The first representative of the Argue family in this country was the grandfather of Robert Argue, who married Elizabeth Cox. He came to this state from England, where he had been engaged in business as a weaver of cotton cloth. He married and had several children, among them David, who married Willamina Coulston. The children of David and Willamina Argue were William Frederick, Jemima, Hannah and Robert, the husband of Mrs. Argue. He was born in Philadelphia, Pennsylvania, September 27, 1843. He was educated in the public schools of that city, and also studied under private tutors. On finishing his school pursuits, he became an apprentice to the trade of pattern making, and followed that occupation, but of late years he has been occupied in the promotion of various important enterprises. He and his family have a beautiful summer home in Whitemarsh township, where they are residing most of the year, and they also have a very desirable home on Broad street, in Philadelphia. In politics Mr. Argue is a Republican, although he has never been a candidate for public office. He is a member of the Masonic order, of the Knights of Sparta, and of several clubs in Philadelphia. He and his family attend the Baptist church. He married, in 1870, Miss Bertha Cox, daughter of Charles and Elizabeth Cox. The couple have one child, Elizabeth B., born in 1871, who married Robert Judge, of Philadelphia. Mr. and Mrs. Robert Judge have three children-Amy E., James R., and Gladys B.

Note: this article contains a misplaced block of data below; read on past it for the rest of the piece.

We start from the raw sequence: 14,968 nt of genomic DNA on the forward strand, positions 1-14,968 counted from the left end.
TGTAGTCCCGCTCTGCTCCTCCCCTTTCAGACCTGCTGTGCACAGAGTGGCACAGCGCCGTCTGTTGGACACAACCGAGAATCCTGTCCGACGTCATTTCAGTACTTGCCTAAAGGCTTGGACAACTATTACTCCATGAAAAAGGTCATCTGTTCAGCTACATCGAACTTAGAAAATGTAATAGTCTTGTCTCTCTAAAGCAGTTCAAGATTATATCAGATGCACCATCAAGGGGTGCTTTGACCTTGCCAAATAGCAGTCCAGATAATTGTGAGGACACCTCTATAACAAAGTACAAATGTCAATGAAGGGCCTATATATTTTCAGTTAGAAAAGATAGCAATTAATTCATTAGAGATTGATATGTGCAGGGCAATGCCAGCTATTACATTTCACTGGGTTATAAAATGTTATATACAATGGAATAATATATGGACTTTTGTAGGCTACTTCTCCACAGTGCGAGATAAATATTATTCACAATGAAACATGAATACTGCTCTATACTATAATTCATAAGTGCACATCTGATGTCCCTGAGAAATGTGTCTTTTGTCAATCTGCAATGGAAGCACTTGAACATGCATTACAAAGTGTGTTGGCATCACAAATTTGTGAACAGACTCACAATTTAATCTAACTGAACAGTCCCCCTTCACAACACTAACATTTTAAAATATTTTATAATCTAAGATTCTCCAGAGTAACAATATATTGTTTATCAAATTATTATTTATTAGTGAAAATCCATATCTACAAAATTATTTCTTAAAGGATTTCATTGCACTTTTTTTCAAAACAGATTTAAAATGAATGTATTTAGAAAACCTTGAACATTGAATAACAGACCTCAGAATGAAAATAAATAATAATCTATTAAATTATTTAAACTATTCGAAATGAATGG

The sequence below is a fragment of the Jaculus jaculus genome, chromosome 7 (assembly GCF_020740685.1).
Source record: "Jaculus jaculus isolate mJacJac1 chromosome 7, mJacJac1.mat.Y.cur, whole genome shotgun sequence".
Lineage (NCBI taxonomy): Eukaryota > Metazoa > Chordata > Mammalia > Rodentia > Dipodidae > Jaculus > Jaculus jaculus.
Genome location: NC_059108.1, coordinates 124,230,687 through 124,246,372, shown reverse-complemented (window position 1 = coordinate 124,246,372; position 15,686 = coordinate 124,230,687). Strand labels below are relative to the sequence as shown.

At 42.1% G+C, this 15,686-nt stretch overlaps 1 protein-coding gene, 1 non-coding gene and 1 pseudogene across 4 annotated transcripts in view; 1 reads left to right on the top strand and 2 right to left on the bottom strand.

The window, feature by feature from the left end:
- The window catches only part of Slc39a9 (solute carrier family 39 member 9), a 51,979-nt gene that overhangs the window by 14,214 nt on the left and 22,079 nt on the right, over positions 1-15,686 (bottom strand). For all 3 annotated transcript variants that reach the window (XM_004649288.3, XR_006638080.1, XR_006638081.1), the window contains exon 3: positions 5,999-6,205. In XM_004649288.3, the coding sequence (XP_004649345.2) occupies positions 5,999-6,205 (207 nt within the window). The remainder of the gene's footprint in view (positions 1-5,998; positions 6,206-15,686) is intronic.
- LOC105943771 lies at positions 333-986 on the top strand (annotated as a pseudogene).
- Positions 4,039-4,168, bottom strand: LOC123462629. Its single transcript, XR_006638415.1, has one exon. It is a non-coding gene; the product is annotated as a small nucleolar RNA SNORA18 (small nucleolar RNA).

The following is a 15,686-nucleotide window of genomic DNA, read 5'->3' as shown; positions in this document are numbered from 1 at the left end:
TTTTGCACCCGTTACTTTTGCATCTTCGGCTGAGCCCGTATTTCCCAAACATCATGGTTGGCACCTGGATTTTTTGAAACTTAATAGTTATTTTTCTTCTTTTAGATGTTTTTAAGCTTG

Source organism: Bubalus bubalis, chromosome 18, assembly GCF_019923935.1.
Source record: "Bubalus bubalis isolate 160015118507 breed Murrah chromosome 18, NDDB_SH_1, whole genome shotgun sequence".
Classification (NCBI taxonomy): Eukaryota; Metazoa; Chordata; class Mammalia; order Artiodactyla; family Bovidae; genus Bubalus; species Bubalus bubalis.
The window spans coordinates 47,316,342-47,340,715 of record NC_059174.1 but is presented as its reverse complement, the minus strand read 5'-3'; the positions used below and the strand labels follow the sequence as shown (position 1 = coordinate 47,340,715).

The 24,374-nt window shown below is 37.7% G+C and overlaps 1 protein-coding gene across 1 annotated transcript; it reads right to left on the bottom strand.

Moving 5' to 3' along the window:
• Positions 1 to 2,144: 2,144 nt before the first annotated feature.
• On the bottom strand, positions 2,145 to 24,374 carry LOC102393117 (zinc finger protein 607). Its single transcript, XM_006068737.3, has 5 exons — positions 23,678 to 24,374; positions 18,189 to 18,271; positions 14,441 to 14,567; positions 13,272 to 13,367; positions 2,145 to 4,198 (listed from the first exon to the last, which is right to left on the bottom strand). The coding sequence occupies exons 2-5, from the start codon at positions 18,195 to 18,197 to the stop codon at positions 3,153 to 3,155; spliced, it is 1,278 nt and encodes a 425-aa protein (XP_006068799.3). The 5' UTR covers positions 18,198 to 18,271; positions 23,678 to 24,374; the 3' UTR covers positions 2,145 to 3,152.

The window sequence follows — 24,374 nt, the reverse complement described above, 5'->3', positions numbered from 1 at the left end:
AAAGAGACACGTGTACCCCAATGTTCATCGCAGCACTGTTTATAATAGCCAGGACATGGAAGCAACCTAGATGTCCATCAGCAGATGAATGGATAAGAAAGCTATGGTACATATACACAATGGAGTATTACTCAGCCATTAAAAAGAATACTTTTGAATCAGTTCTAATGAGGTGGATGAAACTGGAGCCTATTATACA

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This family biography is one of more than 1,000 biographies included in the Biographical Annals of Montgomery County, Pennsylvania published in 1904 by T. S. Benham & Company and The Lewis Publishing Company.  For the complete description, click here: Biographical Annals of Montgomery County, Pennsylvania

View additional Montgomery County, Pennsylvania family biographies here: Montgomery County, Pennsylvania Biographies